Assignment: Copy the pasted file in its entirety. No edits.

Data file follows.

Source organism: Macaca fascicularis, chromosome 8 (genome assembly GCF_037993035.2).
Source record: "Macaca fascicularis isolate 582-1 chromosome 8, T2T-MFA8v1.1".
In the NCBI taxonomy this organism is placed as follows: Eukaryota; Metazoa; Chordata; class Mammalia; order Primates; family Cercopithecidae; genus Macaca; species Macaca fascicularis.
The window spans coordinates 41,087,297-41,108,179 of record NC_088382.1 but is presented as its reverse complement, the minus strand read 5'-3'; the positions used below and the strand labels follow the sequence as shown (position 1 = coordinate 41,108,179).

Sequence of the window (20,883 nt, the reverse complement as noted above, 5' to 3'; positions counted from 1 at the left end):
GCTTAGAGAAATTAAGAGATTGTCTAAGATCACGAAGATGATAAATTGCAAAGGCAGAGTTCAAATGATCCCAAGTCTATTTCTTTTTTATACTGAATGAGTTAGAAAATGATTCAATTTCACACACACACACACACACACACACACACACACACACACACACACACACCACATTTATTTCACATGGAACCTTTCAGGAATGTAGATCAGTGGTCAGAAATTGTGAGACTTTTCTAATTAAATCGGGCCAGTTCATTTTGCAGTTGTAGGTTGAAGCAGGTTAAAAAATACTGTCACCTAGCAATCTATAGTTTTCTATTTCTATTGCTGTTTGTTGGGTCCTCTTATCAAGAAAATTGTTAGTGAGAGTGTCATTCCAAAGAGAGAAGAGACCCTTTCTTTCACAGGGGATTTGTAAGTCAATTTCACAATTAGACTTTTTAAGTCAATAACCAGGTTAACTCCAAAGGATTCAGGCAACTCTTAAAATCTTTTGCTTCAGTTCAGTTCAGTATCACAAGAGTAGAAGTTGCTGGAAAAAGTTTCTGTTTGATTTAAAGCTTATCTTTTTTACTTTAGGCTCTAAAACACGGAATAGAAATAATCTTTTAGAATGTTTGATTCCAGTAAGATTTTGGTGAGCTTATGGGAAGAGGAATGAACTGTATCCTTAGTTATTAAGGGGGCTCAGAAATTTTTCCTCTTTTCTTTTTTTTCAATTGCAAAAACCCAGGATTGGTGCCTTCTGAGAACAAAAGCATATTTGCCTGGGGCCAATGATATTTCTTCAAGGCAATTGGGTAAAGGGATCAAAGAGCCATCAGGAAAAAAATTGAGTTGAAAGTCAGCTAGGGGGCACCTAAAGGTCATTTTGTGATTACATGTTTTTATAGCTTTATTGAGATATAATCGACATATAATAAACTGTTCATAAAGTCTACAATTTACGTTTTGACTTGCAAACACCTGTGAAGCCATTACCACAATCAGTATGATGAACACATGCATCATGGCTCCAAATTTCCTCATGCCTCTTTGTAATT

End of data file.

Source organism: Macaca fascicularis, chromosome 8 (genome assembly GCF_037993035.2).
Source record: "Macaca fascicularis isolate 582-1 chromosome 8, T2T-MFA8v1.1".
In the NCBI taxonomy this organism is placed as follows: Eukaryota; Metazoa; Chordata; class Mammalia; order Primates; family Cercopithecidae; genus Macaca; species Macaca fascicularis.
The window spans coordinates 41,087,297-41,108,179 of record NC_088382.1 but is presented as its reverse complement, the minus strand read 5'-3'; the positions used below and the strand labels follow the sequence as shown (position 1 = coordinate 41,108,179).

Sequence of the window (20,883 nt, the reverse complement as noted above, 5' to 3'; positions counted from 1 at the left end):
GCTTAGAGAAATTAAGAGATTGTCTAAGATCACGAAGATGATAAATTGCAAAGGCAGAGTTCAAATGATCCCAAGTCTATTTCTTTTTTATACTGAATGAGTTAGAAAATGATTCAATTTCACACACACACACACACACACACACACACACACACACACACACACACACCACATTTATTTCACATGGAACCTTTCAGGAATGTAGATCAGTGGTCAGAAATTGTGAGACTTTTCTAATTAAATCGGGCCAGTTCATTTTGCAGTTGTAGGTTGAAGCAGGTTAAAAAATACTGTCACCTAGCAATCTATAGTTTTCTATTTCTATTGCTGTTTGTTGGGTCCTCTTATCAAGAAAATTGTTAGTGAGAGTGTCATTCCAAAGAGAGAAGAGACCCTTTCTTTCACAGGGGATTTGTAAGTCAATTTCACAATTAGACTTTTTAAGTCAATAACCAGGTTAACTCCAAAGGATTCAGGCAACTCTTAAAATCTTTTGCTTCAGTTCAGTTCAGTATCACAAGAGTAGAAGTTGCTGGAAAAAGTTTCTGTTTGATTTAAAGCTTATCTTTTTTACTTTAGGCTCTAAAACACGGAATAGAAATAATCTTTTAGAATGTTTGATTCCAGTAAGATTTTGGTGAGCTTATGGGAAGAGGAATGAACTGTATCCTTAGTTATTAAGGGGGCTCAGAAATTTTTCCTCTTTTCTTTTTTTTCAATTGCAAAAACCCAGGATTGGTGCCTTCTGAGAACAAAAGCATATTTGCCTGGGGCCAATGATATTTCTTCAAGGCAATTGGGTAAAGGGATCAAAGAGCCATCAGGAAAAAAATTGAGTTGAAAGTCAGCTAGGGGGCACCTAAAGGTCATTTTGTGATTACATGTTTTTATAGCTTTATTGAGATATAATCGACATATAATAAACTGTTCATAAAGTCTACAATTTACGTTTTGACTTGCAAACACCTGTGAAGCCATTACCACAATCAGTATGATGAACACATGCATCATGGCTCCAAATTTCCTCATGCCTCTTTGTAATT